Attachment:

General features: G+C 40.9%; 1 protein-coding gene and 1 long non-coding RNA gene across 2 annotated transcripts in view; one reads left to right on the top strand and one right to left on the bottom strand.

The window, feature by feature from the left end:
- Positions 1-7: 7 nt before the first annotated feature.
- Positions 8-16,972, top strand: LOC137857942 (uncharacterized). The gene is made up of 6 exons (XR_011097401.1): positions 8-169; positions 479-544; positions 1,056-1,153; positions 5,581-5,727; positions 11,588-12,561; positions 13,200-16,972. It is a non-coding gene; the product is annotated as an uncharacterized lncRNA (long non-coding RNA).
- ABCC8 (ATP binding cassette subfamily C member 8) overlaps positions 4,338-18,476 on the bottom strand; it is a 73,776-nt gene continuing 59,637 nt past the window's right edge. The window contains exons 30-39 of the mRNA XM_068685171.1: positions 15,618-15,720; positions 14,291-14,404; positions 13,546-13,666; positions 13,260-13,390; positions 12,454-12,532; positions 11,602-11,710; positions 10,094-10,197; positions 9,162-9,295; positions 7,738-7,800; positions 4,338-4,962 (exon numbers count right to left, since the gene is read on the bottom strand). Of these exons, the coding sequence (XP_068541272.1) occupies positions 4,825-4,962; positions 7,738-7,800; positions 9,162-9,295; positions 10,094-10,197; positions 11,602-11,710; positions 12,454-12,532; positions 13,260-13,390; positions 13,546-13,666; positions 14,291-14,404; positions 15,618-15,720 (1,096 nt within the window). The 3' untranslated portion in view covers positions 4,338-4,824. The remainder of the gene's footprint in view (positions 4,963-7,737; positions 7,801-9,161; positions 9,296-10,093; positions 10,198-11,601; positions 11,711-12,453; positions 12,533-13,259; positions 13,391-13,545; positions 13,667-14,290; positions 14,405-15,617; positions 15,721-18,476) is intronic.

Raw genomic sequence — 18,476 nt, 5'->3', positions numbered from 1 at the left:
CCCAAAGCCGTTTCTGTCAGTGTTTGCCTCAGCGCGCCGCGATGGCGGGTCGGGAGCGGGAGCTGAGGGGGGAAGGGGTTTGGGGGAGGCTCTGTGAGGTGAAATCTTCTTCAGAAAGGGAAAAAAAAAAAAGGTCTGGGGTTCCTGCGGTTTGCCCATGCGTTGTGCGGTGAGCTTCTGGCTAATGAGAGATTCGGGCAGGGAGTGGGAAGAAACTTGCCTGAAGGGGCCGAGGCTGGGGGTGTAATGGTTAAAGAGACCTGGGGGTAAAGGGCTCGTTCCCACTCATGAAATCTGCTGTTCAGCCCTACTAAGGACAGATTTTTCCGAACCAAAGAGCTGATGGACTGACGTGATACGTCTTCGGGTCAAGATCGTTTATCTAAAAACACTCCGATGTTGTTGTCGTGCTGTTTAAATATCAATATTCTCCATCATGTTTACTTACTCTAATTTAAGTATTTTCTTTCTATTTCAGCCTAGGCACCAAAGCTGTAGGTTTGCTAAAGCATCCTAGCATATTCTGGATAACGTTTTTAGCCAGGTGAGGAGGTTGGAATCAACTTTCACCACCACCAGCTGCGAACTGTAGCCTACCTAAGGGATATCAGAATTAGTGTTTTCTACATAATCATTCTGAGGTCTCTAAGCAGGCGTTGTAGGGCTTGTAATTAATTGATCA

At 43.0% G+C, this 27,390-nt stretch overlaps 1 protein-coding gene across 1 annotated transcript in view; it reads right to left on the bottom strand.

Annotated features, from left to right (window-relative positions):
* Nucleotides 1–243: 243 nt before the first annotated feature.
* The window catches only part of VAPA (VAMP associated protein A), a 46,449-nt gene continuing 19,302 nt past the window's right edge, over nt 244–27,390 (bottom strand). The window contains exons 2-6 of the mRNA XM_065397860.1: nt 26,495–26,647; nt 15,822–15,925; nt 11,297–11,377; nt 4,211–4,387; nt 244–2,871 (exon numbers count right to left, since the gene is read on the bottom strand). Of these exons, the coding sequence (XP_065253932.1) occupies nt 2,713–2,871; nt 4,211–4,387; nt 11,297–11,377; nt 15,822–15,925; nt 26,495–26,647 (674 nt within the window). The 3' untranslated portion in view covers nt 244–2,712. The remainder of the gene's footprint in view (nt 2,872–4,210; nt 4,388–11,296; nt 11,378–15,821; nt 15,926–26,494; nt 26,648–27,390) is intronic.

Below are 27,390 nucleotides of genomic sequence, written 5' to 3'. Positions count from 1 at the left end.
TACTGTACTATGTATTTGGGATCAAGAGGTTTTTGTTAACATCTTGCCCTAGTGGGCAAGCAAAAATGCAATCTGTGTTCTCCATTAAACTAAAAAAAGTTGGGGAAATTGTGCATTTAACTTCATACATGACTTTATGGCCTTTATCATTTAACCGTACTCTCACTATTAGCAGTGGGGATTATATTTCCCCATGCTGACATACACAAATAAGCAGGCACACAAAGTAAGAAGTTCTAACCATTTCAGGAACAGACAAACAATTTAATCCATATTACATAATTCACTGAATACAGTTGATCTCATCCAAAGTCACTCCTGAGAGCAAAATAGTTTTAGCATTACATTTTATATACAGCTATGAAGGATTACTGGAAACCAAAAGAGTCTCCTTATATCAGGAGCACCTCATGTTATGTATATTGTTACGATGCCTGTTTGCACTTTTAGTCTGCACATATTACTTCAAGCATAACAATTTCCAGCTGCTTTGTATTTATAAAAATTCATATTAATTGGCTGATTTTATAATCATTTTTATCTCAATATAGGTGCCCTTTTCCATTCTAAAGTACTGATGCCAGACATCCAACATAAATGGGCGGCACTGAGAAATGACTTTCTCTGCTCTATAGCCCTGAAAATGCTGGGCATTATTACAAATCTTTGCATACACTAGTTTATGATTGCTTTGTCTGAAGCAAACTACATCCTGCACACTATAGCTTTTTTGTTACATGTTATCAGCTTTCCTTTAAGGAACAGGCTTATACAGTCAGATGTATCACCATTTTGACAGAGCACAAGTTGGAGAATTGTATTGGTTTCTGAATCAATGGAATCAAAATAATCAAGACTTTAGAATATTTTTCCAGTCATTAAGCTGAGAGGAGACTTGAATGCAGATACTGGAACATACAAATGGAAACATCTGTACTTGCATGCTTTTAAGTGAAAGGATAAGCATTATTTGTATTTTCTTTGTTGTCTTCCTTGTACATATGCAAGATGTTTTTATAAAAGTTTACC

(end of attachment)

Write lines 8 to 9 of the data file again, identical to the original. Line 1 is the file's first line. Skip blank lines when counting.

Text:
At 43.0% G+C, this 27,390-nt stretch overlaps 1 protein-coding gene across 1 annotated transcript in view; it reads right to left on the bottom strand.

Annotated features, from left to right (window-relative positions):